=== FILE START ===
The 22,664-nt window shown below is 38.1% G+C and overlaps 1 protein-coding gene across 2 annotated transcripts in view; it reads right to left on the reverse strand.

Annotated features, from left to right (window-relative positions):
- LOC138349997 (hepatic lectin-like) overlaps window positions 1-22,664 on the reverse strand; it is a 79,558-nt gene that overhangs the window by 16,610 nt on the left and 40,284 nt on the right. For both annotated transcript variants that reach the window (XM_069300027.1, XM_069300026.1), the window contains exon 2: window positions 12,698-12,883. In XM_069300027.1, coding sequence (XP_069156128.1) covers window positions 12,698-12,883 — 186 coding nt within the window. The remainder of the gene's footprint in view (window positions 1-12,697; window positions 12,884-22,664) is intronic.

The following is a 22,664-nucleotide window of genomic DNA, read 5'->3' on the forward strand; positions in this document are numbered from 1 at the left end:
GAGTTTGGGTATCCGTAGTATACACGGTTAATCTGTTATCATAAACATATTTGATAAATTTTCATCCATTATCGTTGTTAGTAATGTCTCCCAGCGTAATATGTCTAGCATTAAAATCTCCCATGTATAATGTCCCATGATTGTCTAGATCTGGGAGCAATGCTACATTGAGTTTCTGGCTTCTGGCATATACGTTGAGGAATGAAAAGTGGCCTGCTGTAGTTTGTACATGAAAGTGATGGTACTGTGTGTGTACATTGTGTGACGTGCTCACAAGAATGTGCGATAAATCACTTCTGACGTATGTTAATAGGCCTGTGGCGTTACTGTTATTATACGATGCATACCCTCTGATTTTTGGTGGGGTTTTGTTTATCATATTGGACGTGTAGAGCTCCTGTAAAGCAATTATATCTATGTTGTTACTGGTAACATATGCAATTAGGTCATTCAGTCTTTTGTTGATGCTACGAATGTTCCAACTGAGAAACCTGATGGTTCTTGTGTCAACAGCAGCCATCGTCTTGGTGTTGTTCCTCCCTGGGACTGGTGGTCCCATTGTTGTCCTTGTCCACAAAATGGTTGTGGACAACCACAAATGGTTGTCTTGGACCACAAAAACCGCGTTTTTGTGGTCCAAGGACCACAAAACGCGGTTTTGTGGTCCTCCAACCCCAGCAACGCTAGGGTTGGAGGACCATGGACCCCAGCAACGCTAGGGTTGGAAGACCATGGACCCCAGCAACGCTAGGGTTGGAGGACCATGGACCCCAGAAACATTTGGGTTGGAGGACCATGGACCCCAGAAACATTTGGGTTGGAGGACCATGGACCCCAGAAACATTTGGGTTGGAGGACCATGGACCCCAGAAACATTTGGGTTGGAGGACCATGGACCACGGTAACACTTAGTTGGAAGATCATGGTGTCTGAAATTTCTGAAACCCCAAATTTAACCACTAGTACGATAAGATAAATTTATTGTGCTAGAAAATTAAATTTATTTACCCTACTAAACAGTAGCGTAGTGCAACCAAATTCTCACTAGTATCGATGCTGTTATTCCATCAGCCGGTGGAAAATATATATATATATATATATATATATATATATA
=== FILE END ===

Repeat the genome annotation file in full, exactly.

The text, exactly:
The 22,664-nt window shown below is 38.1% G+C and overlaps 1 protein-coding gene across 2 annotated transcripts in view; it reads right to left on the reverse strand.

Annotated features, from left to right (window-relative positions):
- LOC138349997 (hepatic lectin-like) overlaps window positions 1-22,664 on the reverse strand; it is a 79,558-nt gene that overhangs the window by 16,610 nt on the left and 40,284 nt on the right. For both annotated transcript variants that reach the window (XM_069300027.1, XM_069300026.1), the window contains exon 2: window positions 12,698-12,883. In XM_069300027.1, coding sequence (XP_069156128.1) covers window positions 12,698-12,883 — 186 coding nt within the window. The remainder of the gene's footprint in view (window positions 1-12,697; window positions 12,884-22,664) is intronic.

The following is a 22,664-nucleotide window of genomic DNA, read 5'->3' on the forward strand; positions in this document are numbered from 1 at the left end:
GAGTTTGGGTATCCGTAGTATACACGGTTAATCTGTTATCATAAACATATTTGATAAATTTTCATCCATTATCGTTGTTAGTAATGTCTCCCAGCGTAATATGTCTAGCATTAAAATCTCCCATGTATAATGTCCCATGATTGTCTAGATCTGGGAGCAATGCTACATTGAGTTTCTGGCTTCTGGCATATACGTTGAGGAATGAAAAGTGGCCTGCTGTAGTTTGTACATGAAAGTGATGGTACTGTGTGTGTACATTGTGTGACGTGCTCACAAGAATGTGCGATAAATCACTTCTGACGTATGTTAATAGGCCTGTGGCGTTACTGTTATTATACGATGCATACCCTCTGATTTTTGGTGGGGTTTTGTTTATCATATTGGACGTGTAGAGCTCCTGTAAAGCAATTATATCTATGTTGTTACTGGTAACATATGCAATTAGGTCATTCAGTCTTTTGTTGATGCTACGAATGTTCCAACTGAGAAACCTGATGGTTCTTGTGTCAACAGCAGCCATCGTCTTGGTGTTGTTCCTCCCTGGGACTGGTGGTCCCATTGTTGTCCTTGTCCACAAAATGGTTGTGGACAACCACAAATGGTTGTCTTGGACCACAAAAACCGCGTTTTTGTGGTCCAAGGACCACAAAACGCGGTTTTGTGGTCCTCCAACCCCAGCAACGCTAGGGTTGGAGGACCATGGACCCCAGCAACGCTAGGGTTGGAAGACCATGGACCCCAGCAACGCTAGGGTTGGAGGACCATGGACCCCAGAAACATTTGGGTTGGAGGACCATGGACCCCAGAAACATTTGGGTTGGAGGACCATGGACCCCAGAAACATTTGGGTTGGAGGACCATGGACCCCAGAAACATTTGGGTTGGAGGACCATGGACCACGGTAACACTTAGTTGGAAGATCATGGTGTCTGAAATTTCTGAAACCCCAAATTTAACCACTAGTACGATAAGATAAATTTATTGTGCTAGAAAATTAAATTTATTTACCCTACTAAACAGTAGCGTAGTGCAACCAAATTCTCACTAGTATCGATGCTGTTATTCCATCAGCCGGTGGAAAATATATATATATATATATATATATATATATATA